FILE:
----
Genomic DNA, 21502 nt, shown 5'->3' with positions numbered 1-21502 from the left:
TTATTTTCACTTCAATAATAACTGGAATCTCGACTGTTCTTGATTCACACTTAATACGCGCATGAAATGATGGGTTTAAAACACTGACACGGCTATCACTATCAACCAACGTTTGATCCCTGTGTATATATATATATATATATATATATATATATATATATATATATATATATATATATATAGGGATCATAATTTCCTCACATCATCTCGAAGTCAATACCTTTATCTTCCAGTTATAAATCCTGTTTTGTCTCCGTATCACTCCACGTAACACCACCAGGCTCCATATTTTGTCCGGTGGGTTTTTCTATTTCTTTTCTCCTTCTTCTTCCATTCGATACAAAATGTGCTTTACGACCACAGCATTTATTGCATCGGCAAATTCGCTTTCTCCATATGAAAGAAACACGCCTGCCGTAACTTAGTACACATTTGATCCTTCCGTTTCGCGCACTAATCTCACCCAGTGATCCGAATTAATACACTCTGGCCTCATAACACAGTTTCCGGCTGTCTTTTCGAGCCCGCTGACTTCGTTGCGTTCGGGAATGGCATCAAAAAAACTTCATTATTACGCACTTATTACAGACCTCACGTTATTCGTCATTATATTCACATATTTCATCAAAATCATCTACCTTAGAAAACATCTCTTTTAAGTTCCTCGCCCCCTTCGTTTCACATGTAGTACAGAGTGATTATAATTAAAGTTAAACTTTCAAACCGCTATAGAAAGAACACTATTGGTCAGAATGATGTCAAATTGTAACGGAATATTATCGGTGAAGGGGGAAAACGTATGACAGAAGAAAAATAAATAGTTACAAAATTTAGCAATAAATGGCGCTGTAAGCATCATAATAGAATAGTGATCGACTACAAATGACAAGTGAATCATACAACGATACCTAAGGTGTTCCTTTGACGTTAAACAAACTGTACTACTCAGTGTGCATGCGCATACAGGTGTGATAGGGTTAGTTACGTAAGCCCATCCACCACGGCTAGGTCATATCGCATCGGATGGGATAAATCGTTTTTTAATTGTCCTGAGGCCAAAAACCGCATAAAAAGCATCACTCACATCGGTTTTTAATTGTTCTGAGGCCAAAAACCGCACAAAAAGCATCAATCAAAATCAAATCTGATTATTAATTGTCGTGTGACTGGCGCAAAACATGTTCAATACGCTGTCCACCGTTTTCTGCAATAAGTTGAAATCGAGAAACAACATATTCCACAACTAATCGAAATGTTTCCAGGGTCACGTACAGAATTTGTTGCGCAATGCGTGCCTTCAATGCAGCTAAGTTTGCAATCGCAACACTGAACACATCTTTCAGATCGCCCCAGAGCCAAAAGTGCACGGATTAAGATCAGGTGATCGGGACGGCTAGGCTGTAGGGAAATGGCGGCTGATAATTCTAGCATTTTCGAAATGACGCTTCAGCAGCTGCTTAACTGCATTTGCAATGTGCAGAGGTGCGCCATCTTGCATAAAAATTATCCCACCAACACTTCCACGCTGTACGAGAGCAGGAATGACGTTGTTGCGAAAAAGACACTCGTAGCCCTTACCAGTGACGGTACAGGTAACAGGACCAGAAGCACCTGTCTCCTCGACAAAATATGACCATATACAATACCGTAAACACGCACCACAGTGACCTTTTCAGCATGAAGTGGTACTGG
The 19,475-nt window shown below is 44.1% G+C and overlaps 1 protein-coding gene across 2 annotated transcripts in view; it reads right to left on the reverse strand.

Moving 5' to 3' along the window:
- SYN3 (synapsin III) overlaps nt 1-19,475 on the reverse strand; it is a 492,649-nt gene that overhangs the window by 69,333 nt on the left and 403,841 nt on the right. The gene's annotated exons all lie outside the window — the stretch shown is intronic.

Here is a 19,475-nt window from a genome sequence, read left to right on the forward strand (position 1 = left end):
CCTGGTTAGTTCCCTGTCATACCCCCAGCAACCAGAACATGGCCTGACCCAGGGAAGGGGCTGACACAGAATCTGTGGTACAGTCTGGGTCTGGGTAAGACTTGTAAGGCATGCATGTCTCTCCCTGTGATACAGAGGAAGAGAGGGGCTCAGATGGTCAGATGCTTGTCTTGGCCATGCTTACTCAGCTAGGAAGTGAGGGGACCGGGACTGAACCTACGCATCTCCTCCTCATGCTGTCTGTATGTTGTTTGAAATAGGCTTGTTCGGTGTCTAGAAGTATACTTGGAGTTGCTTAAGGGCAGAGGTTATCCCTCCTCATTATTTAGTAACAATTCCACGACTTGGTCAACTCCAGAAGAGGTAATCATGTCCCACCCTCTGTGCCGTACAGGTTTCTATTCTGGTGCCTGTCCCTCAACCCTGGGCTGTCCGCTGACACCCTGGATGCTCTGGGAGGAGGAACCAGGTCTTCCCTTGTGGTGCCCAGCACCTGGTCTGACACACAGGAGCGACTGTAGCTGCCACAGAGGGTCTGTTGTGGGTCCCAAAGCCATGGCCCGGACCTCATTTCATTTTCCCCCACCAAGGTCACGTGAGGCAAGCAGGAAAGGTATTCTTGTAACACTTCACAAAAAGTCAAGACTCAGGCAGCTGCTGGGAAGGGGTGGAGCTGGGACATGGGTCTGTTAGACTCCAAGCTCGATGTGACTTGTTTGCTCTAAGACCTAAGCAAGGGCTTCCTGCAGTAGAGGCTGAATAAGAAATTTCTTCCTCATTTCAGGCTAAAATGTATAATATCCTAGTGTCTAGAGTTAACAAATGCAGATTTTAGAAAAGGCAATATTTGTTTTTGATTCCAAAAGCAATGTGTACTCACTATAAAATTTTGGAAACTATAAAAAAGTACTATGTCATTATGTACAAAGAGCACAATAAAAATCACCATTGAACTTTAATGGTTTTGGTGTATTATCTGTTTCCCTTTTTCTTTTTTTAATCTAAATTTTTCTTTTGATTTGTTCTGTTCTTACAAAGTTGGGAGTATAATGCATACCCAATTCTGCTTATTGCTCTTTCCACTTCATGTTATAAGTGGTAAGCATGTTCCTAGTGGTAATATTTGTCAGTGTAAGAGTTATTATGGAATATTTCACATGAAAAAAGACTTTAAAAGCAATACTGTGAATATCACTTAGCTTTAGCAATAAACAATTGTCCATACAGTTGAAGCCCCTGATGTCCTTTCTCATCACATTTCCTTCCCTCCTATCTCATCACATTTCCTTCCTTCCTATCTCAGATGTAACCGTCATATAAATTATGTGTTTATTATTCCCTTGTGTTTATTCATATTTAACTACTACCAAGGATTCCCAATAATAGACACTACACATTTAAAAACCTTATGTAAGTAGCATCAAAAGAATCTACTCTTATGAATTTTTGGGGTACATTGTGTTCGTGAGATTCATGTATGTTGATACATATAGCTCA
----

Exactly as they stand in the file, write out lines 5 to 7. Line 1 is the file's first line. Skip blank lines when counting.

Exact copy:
- SYN3 (synapsin III) overlaps nt 1-19,475 on the reverse strand; it is a 492,649-nt gene that overhangs the window by 69,333 nt on the left and 403,841 nt on the right. The gene's annotated exons all lie outside the window — the stretch shown is intronic.

Here is a 19,475-nt window from a genome sequence, read left to right on the forward strand (position 1 = left end):
CCTGGTTAGTTCCCTGTCATACCCCCAGCAACCAGAACATGGCCTGACCCAGGGAAGGGGCTGACACAGAATCTGTGGTACAGTCTGGGTCTGGGTAAGACTTGTAAGGCATGCATGTCTCTCCCTGTGATACAGAGGAAGAGAGGGGCTCAGATGGTCAGATGCTTGTCTTGGCCATGCTTACTCAGCTAGGAAGTGAGGGGACCGGGACTGAACCTACGCATCTCCTCCTCATGCTGTCTGTATGTTGTTTGAAATAGGCTTGTTCGGTGTCTAGAAGTATACTTGGAGTTGCTTAAGGGCAGAGGTTATCCCTCCTCATTATTTAGTAACAATTCCACGACTTGGTCAACTCCAGAAGAGGTAATCATGTCCCACCCTCTGTGCCGTACAGGTTTCTATTCTGGTGCCTGTCCCTCAACCCTGGGCTGTCCGCTGACACCCTGGATGCTCTGGGAGGAGGAACCAGGTCTTCCCTTGTGGTGCCCAGCACCTGGTCTGACACACAGGAGCGACTGTAGCTGCCACAGAGGGTCTGTTGTGGGTCCCAAAGCCATGGCCCGGACCTCATTTCATTTTCCCCCACCAAGGTCACGTGAGGCAAGCAGGAAAGGTATTCTTGTAACACTTCACAAAAAGTCAAGACTCAGGCAGCTGCTGGGAAGGGGTGGAGCTGGGACATGGGTCTGTTAGACTCCAAGCTCGATGTGACTTGTTTGCTCTAAGACCTAAGCAAGGGCTTCCTGCAGTAGAGGCTGAATAAGAAATTTCTTCCTCATTTCAGGCTAAAATGTATAATATCCTAGTGTCTAGAGTTAACAAATGCAGATTTTAGAAAAGGCAATATTTGTTTTTGATTCCAAAAGCAATGTGTACTCACTATAAAATTTTGGAAACTATAAAAAAGTACTATGTCATTATGTACAAAGAGCACAATAAAAATCACCATTGAACTTTAATGGTTTTGGTGTATTATCTGTTTCCCTTTTTCTTTTTTTAATCTAAATTTTTCTTTTGATTTGTTCTGTTCTTACAAAGTTGGGAGTATAATGCATACCCAATTCTGCTTATTGCTCTTTCCACTTCATGTTATAAGTGGTAAGCATGTTCCTAGTGGTAATATTTGTCAGTGTAAGAGTTATTATGGAATATTTCACATGAAAAAAGACTTTAAAAGCAATACTGTGAATATCACTTAGCTTTAGCAATAAACAATTGTCCATACAGTTGAAGCCCCTGATGTCCTTTCTCATCACATTTCCTTCCCTCCTATCTCATCACATTTCCTTCCTTCCTATCTCAGATGTAACCGTCATATAAATTATGTGTTTATTATTCCCTTGTGTTTATTCATATTTAACTACTACCAAGGATTCCCAATAATAGACACTACACATTTAAAAACCTTATGTAAGTAGCATCAAAAGAATCTACTCTTATGAATTTTTGGGGTACATTGTGTTCGTGAGATTCATGTATGTTGATACATATAGCTCA